Camboni v. Arizona, State of et al

Filing 31

ORDER that Judge Frankel and Maricopa County's Motion to Dismiss (Doc. 14) is GRANTED. Defendant Keith Frankel is dismissed with prejudice from this action. Defendant Maricopa County is dismissed without prejudice. IT IS FURTHER ORDERED that the State Defendants' Motion to Dismiss (Doc. 15) is GRANTED. Defendants Brewer, Goddard and the State of Arizona are dismissed without prejudice. IT IS FURTHER ORDERED that Judge Karps' Motion to Dismiss (Doc. 23) is GRANTED. Defendant Ronald I. Karp is dismissed with prejudice. The Clerk of the Court is directed to terminate Defendants Keith Frankel and Ronald I. Karp from this action. Signed by Judge G Murray Snow on 8/8/2011.(KMG)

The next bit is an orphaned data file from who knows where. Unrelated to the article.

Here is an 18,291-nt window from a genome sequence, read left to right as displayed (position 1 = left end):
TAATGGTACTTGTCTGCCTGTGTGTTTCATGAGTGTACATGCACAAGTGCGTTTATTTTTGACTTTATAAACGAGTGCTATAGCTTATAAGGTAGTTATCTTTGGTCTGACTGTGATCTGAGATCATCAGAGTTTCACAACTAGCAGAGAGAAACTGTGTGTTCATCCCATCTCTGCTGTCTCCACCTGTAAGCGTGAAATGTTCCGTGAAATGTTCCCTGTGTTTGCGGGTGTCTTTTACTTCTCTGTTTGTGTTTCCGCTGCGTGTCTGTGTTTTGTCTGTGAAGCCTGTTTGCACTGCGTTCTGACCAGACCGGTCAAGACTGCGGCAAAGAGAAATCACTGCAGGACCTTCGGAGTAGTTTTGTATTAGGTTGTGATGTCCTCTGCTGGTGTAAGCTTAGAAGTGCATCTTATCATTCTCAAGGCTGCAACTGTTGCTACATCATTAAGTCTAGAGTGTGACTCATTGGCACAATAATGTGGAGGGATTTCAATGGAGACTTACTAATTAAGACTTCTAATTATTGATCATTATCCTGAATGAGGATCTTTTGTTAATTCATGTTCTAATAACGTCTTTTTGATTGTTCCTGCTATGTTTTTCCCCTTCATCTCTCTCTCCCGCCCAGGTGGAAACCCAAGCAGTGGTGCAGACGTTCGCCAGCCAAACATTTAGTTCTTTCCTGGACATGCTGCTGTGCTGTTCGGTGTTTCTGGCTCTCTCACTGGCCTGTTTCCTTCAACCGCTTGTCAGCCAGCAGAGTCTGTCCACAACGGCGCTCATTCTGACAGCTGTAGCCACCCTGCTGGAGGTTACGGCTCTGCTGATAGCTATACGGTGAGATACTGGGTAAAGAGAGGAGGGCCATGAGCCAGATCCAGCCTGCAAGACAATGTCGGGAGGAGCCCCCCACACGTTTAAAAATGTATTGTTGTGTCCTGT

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1 WO 2 3 4 5 6 IN THE UNITED STATES DISTRICT COURT 7 FOR THE DISTRICT OF ARIZONA 8 ) ) ) Plaintiff, ) ) vs. ) ) The State of Arizona; Janice K. Brewer,) Governor of the State of Arizona, in her) official capacity; Terry Goddard, Attorney) General of the State of Arizona in his) official capacity; Maricopa County; Keith) ) Frankel; Judge Ronald I. Karp, ) ) Defendants. ) ) Anthony Camboni, 9 10 11 12 13 14 15 16 No. CV-10-1903-PHX-GMS ORDER 17 18 Pending before the Court are the following motions: (1) Motion to Dismiss filed by 19 Keith Frankel and Maricopa County (Doc. 14); (2) Motion to Dismiss filed by the State of 20 Arizona, Janice K. Brewer in her official capacity, and Terry L. Goddard in his official 21 capacity (Doc. 15); and (3) Motion to Dismiss filed by Ronald I. Karp (Doc. 23). For the 22 reasons discussed below, the Court grants the above motions. 23 24 BACKGROUND On or about September 8, 2009, Plaintiff’s former insurance agent sought an 25 injunction against harassment pursuant to A.R.S. § 12-1809, barring Plaintiff from contacting 26 him. The San Marcos Justice Court denied that injunction but granted another injunction 27 against workplace harassment, pursuant to A.R.S. § 12-1810, on the same day. After Mr. 28 Camboni requested and received a hearing on the injunction, the Justice Court denied his 1 request to quash the injunction. As a result of the Justice Court proceedings, Plaintiff alleges 2 that a number of his civil rights were violated, including double jeopardy, right to a fair trial, 3 right to legal counsel, lack of equal protection, due process under the law, violation of his 4 First Amendment rights to free speech and religion, right to trial by jury, right to a speedy 5 trial, and racial discrimination. Plaintiff also challenges the constitutionality of A.R.S. § 126 809 and A.R.S. § 12-1810 on grounds that they are preempted by federal law and therefore 7 violate the Fourteenth Amendment. Defendants move to dismiss Plaintiff’s Complaint. 8 9 LEGAL STANDARD To survive dismissal for failure to state a claim pursuant to Federal Rule of Civil 10 Procedure 12(b)(6), a complaint must contain more than “labels and conclusions” or a 11 “formulaic recitation of the elements of a cause of action”; it must contain factual allegations 12 sufficient to “raise a right to relief above the speculative level.” Bell Atl. Corp. v. Twombly, 13 550 U.S. 544, 555 (2007). While “a complaint need not contain detailed factual allegations 14 . . . it must plead ‘enough facts to state a claim to relief that is plausible on its face.’” Clemens 15 v. DaimlerChrysler Corp., 534 F.3d 1017, 1022 (9th Cir. 2008) (quoting Twombly, 550 U.S. 16 at 570). “A claim has facial plausibility when the plaintiff pleads factual content that allows 17 the court to draw the reasonable inference that the defendant is liable for the misconduct 18 alleged.” Ashcroft v. Iqbal, 129 S.Ct. 1937, 1949 (2009) (citing Twombly, 550 U.S. at 556). 19 The plausibility standard “asks for more than a sheer possibility that a defendant has acted 20 unlawfully. Where a complaint pleads facts that are ‘merely consistent with’ a defendant’s 21 liability, it ‘stops short of the line between possibility and plausibility of entitlement to 22 relief.’” Id. (internal citations omitted) (quoting Twombly, 550 U.S. at 557). 23 When analyzing a complaint for failure to state a claim under Rule 12(b)(6), “[a]ll 24 allegations of material fact are taken as true and construed in the light most favorable to the 25 nonmoving party.” Smith v. Jackson, 84 F.3d 1213, 1217 (9th Cir. 1996). However, legal 26 conclusions couched as factual allegations are not given a presumption of truthfulness, and 27 “conclusory allegations of law and unwarranted inferences are not sufficient to defeat a 28 -2- 1 motion to dismiss.” Pareto v. FDIC, 139 F.3d 696, 699 (9th Cir. 1998). 2 The Court must construe the complaint liberally since Plaintiff is proceeding pro se. 3 See Hughes v. Rowe, 449 U.S. 5, 9 (1980) (“It is settled law that the allegations of [a pro se 4 plaintiff’s] complaint, ‘however inartfully pleaded’ are held ‘to less stringent standards than 5 formal pleadings drafted by lawyers.’”) (citations omitted); Eldridge v. Block, 832 F.2d 1132, 6 1137 (9th Cir. 1987) (“The Supreme Court has instructed federal courts to liberally construe 7 the ‘inartful pleading’ of pro se litigants.”) (citation omitted); Ashelman v. Pope, 793 F.2d 8 1072, 1078 (9th Cir. 1986) (“[W]e hold [plaintiff’s] pro se pleadings to a less stringent 9 standard than formal pleadings prepared by lawyers.”). “Although [the Court] construe[s] 10 pleadings liberally in their favor, pro se litigants are bound by the rules of procedure.” Ghazali 11 v. Moran, 46 F.3d 52, 54 (9th Cir. 1995) (citing King v. Atiyeh, 814 F.2d 565, 567 (9th Cir. 12 1987)). 13 DISCUSSION 14 I. County Defendant’s Motion to Dismiss 15 A. 16 Defendants Frankel and Karp move to dismiss Plaintiff’s claims against them because Defendants Frankel and Karp 17 they are entitled to absolute immunity as a matter of law. Defendant Frankel is a Justice of the 18 Peace and Defendant Karp is an attorney appointed to serve as a Justice of the Peace pro tem 19 in the San Marcos Justice Court. “Although unfairness and injustice to a litigant may result 20 on occasion, ‘it is a general principle of the highest importance to the proper administration 21 of justice that a judicial officer, in exercising the authority vested in him, shall be free to act 22 upon his own convictions, without apprehension of personal consequences to himself.’” 23 Mireles v. Waco, 502 U.S. 9, 10 (1991) (quoting Bradley v. Fisher, 13 Wall. 335, 347 (1872)). 24 Judges are absolutely immune from damages for all judicial acts performed within their 25 subject matter jurisdiction, “even when such acts are in excess of their jurisdiction, and are 26 alleged to have been done maliciously or corruptly.” Stump v. Sparkman, 435 U.S. 349, 356 27 (1978); see also Sadoski v. Mosley, 435 F.3d 1076, 1079 (9th Cir. 2006). The immunity 28 -3- 1 similarly attaches even if the judge is accused of making grave errors of law or procedure. 2 Schucker v. Rockwood, 846 F.2d 1202, 1204 (9th Cir. 1988). Not even allegations of “bad 3 faith, personal interest or outright malevolence” are enough to remove the cloak of absolute 4 immunity from judges acting within the jurisdiction of their courts. Ashelman v. Pope, 793 5 F.2d 1072, 1078 (9th Cir. 1986). Such immunity also “extends to actions for declaratory, 6 injunctive and other equitable relief.” Mullis v. U.S. Bankr. Ct. for the Dist. of Nev., 828 F.2d 7 1385, 1394 (9th Cir. 1987). Moreover, regardless of the judge’s status in the judicial 8 hierarchy, a judge has absolute immunity for acts performed in his or her official capacity. 9 O’Neil v. City of Lake Oswego, 642 F.2d 367, 369 (9th Cir. 1981) (pro tem municipal judge); 10 Brewer v. Blackwell, 692 F.2d 387, 396 (5th Cir. 1982) (justice of the peace). 11 There are two exceptions to the rule of judicial immunity. First, judicial immunity 12 does not shield “nonjudicial actions, i.e., actions not taken in the judge’s judicial capacity.” 13 Mireles, 502 U.S. at 11. Plaintiff’s allegations against the Justices do not arise out of 14 nonjudicial actions, therefore the first exception does not apply. Second, judicial immunity 15 does not protect “actions, though judicial in nature, taken in the complete absence of all 16 jurisdiction.” Id. at 12. The test for determining when an action is judicial in nature has been 17 explained as the following: “[W]hether an act by a judge is a ‘judicial’ one relate[s] to the 18 nature of the act itself, i.e., whether it is a function normally performed by a judge, and to the 19 expectations of the parties, i.e., whether they dealt with the judge in his judicial capacity.” 20 Stump, 435 U.S. at 362; see also Crooks v. Maynard, 913 F.2d 699, 700 (9th Cir. 1990). Here, 21 Mr. Camboni’s claims all address acts taken by Justices Frankel and Karp during the course 22 of presiding over the injunction hearings involving Plaintiff. Specifically, Mr. Camboni 23 alleges that the Justices denied him due process during two “secret trials” that they conducted 24 on September 9, 2009. (Doc. 13 at 4). He alleges that the Defendants failed to provide him a 25 free certified transcript of the proceedings, thereby preventing him from appealing the rulings 26 and violating his due process rights (id.), and that he was denied fair and equitable treatment 27 because he was not provided with appointed counsel at taxpayer expense (id. at 5). He further 28 -4- 1 alleges that statements made by the Justices during the proceedings over which they presided 2 demonstrated religious and racial discrimination. (Id. at 6, 11). All of the actions pled to 3 support Mr. Camboni’s claims concern ordinary judicial acts – presiding over an injunction 4 proceeding – and arise out of Mr. Camboni’s dealings with the Defendants in their judicial 5 capacity. Thus, the acts of which Mr. Camboni complains are judicial acts. 6 As the Supreme Court has explained, judicial immunity “applies even when the judge 7 is accused of acting maliciously and corruptly.” Pierson v. Ray, 386 U.S. 547, 554 (1967). 8 This is so, because recognizing the immunity in all cases promotes the public’s interest in 9 having judges who are free to use their judicial authority independently without fearing 10 retribution. Id. There is no basis to assert that the actions by the Justices were taken in the 11 complete absence of jurisdiction. All were taken in the context of the injunction proceedings 12 concerning Plaintiff, over which they had jurisdiction. Nor does Mr. Camboni suggest 13 otherwise.1 Accordingly, Justices Frankel and Karp are absolutely immune from suit and are 14 dismissed, with prejudice, as Defendants in this action. 15 Moreover, the facts set forth by Plaintiff suggest that Justices Frankel and Karp 16 properly followed the procedures set forth in Arizona law related to the ex parte issuance of 17 injunctions against harassment. Plaintiff’s allegations that he was denied constitutional 18 protections, including the right to not be placed in double jeopardy, right to legal counsel, 19 right to trial by jury, right to confront witnesses, and right to a speedy trial, overlook the fact 20 that his proceedings in the San Marcos Justice Court were civil, not criminal, in nature and 21 therefore the constitutional protections given to the accused in criminal cases do not apply. 22 A.R.S. §§ 12-1809 and 12-1810 are statutes located in Title 12 of the Arizona Revised 23 24 1 27 In Response, Plaintiff argues that Justices Frankel and Karp violated their oath of office and therefore have “engaged in acts of treason.” (Doc. 22 at 2). Plaintiff has alleged no facts that would bring the Justices’ actions within the scope of treason, defined under Article III, § 3 as “consist[ing] only in levying War against [the United States], or in adhering to their Enemies, giving them Aid and Comfort.” 28 -5- 25 26 1 Statutes governing “civil proceedings.” See Hudson v. United States, 522 U.S. 93, 100 (1997) 2 (finding that “only the clearest proof will suffice to override legislative intent and transform 3 what has been denominated a civil remedy into a criminal penalty”) (quotations and citations 4 omitted). Under those statutes, such proceedings are appropriately conducted on an ex parte 5 basis, provided a defendant against whom an injunction is issued has the opportunity to 6 challenge the injunction. See A.R.S. §§ 12-809(E),(H) - 1810(E),(G). Plaintiff was afforded 7 such an opportunity. See Doc. 14, Ex. C; see also Doc. 13 at 6, 9, 10. The fact that Plaintiff 8 was temporarily forbidden from going near his former insurance agent or other protected 9 persons or the potential restriction of his right to carry a firearm do not transform the civil 10 proceeding into a criminal one, as Plaintiff seems to contend. 11 B. Maricopa County 12 Other than noting that the incidents took place in “Maricopa County’s San Marcos 13 Justice Court”, Plaintiff has not linked the actions of Defendant Maricopa County with the 14 injuries that he complains about. To the extent Plaintiff appears to allege that Maricopa 15 County should be held vicariously liable for a Justice of the Peace’s judicial conduct due to 16 its funding of the Courts or otherwise, this assertion fails as a matter of law. While the 17 Complaint does not identify 42 U.S.C. § 1983 as the basis of his claim, this statute is 18 appropriate for the types of claims Plaintiff asserts. “[A] municipality can be found liable 19 under [section] 1983 only where the municipality itself causes the constitutional violation at 20 issue. Respondeat superior or vicarious liability will not attach under [section] 1983.” City 21 of Canton v. Harris, 489 U.S. 378, 385 (1989) (citing Monell v. N.Y. City. Dep’t of Soc. 22 Servs., 436 U.S. 658, 694–95 (1978)). Liability may attach against a municipality in two 23 ways. First, the municipality itself may violate an individual’s rights through a policy, 24 ordinance, regulation or other formal decision. Gibson v. Cnty. of Washoe, 290 F.3d 1175, 25 1187 (9th Cir. 2002). Plaintiff has not alleged the existence of a County policy or custom that 26 would support liability under § 1983. To the extent that Plaintiff alleges that Maricopa County 27 “lacked authority under the United States Constitution to enact and/or enforce A.R.S. 12-1809 28 -6- 1 and A.R.S. 12-1810” (Doc. 13 at 11) because they are preempted by federal law, Plaintiff has 2 failed to allege any facts to support a challenge to the constitutionality of the statutes.2 3 Second, in certain circumstances, a municipality may be liable based on its omissions if its 4 employee commits a constitutional violation, even if the municipality did not formally direct 5 the employee to do so. See Gibson, 290 F.3d at 1185. As stated above, Plaintiff has not set 6 forth any facts which would suggest that the Justices of the Peace who presided over his 7 injunction proceedings committed a constitutional violation. Accordingly, Maricopa County 8 is dismissed from this action. 9 II. 10 State Defendants’ Motion to Dismiss Plaintiff names as Defendants Governor Brewer and former Attorney General Terry 11 Goddard, in their official capacities, and also the State of Arizona. “Under the Eleventh 12 Amendment, a state is immune from suit under state or federal law by private parties in 13 federal court absent a valid abrogation of that immunity or an express waiver by the state.” 14 In re Mitchell, 209 F.3d 1111, 1115–16 (9th Cir. 2000) (footnote omitted), overruled in part 15 on other grounds by Kimel v. Fla. Bd. of Regents, 528 U.S. 62 (2000). States retain their 16 immunity against suits by private parties under the Eleventh Amendment, “regardless of the 17 relief sought.” P.R. Aqueduct & Sewer Auth. v. Metcalf & Eddy, Inc., 506 U.S. 139, 146 18 (1993). Arizona has not manifested the intention to waive its sovereign immunity under the 19 Eleventh Amendment from suit in federal court, nor has there been a valid abrogation of that 20 immunity. Further, to the extent that Plaintiff is alleging a claim pursuant to 42 U.S.C. § 1983, 21 22 2 27 Furthermore, pursuant to Local Rule of Civil Procedure 24.1, “[a] party drawing in question the constitutionality of an act of Congress or of any state affecting the public interest shall forthwith, upon the filing of any pleading or other document which raises the question, notify in writing the District Judge or Magistrate Judge to whom the case has been assigned of the pendency of the question in any action, suit or proceeding in the district court in which the United States or a state or any agency, officer or employee thereof is not a party. . . . The purpose of the notice is to enable the Court to comply with the requirements of 28 U.S.C. § 2403.” Plaintiff has failed to file a notice of claim of unconstitutionality before this Court. 28 -7- 23 24 25 26 1 the Supreme Court has held “that neither a State nor its officials acting in their official 2 capacities are ‘persons’ under [section] 1983.” Will v. Mich. Dep’t of State Police, 491 U.S. 3 58, 71 (1989); see also Gilbreath v. Cutter Biological, Inc., 931 F.2d 1320, 1327 (9th Cir. 4 1991). Finally, Plaintiff’s allegation that A.R.S. §§ 12-1809, 12-1810 are preempted by 5 federal law and are therefore unconstitutional fails for the same reasons discussed with respect 6 to the County’s motion. Plaintiff simply fails to allege any facts to support his claim. 7 Moreover, other than naming Brewer and Goddard in the caption and including them 8 in the description of the parties, neither of them are mentioned anywhere else in the 9 Complaint. To the extent that Plaintiff may wish to implicate them in the roles they played in 10 implementing and enforcing the two state statutes which Plaintiff challenges, such allegations 11 are simply too attenuated. See Rizzo v. Goode, 423 U.S. 362, 371–72 (1976) (holding that 12 State officials are not subject to suit under section 1983 unless they play an affirmative part 13 in the alleged deprivation of constitutional rights). To state a claim against a state official, the 14 civil rights complainant must allege that the official personally participated in the 15 constitutional deprivation, or that a state supervisory official was aware of widespread abuses 16 and failed to take action. See King v. Atiyeh, 814 F.2d 565, 568 (9th Cir. 1987). The present 17 case is devoid of any allegations that the governor and former attorney general knew of, or 18 took part in, any constitutional deprivations. Therefore, this action is dismissed as to Brewer, 19 Goddard, and the State of Arizona. 20 IT IS HEREBY ORDERED that Judge Frankel and Maricopa County’s Motion 21 to Dismiss (Doc. 14) is GRANTED. Defendant Keith Frankel is dismissed with prejudice 22 from this action. Defendant Maricopa County is dismissed without prejudice. 23 IT IS FURTHER ORDERED that the State Defendants’ Motion to Dismiss 24 (Doc. 15) is GRANTED. Defendants Brewer, Goddard and the State of Arizona are 25 dismissed without prejudice. 26 IT IS FURTHER ORDERED that Judge Karps’ Motion to Dismiss (Doc. 23) is 27 GRANTED. Defendant Ronald I. Karp is dismissed with prejudice. 28 -8- 1 The Clerk of the Court is directed to terminate Defendants Keith Frankel and 2 Ronald I. Karp from this action. 3 DATED this 8th day of August, 2011. 4 5 6 7 8 9 10 11 12 13 14 15 16 17 18 19 20 21 22 23 24 25 26 27 28 -9-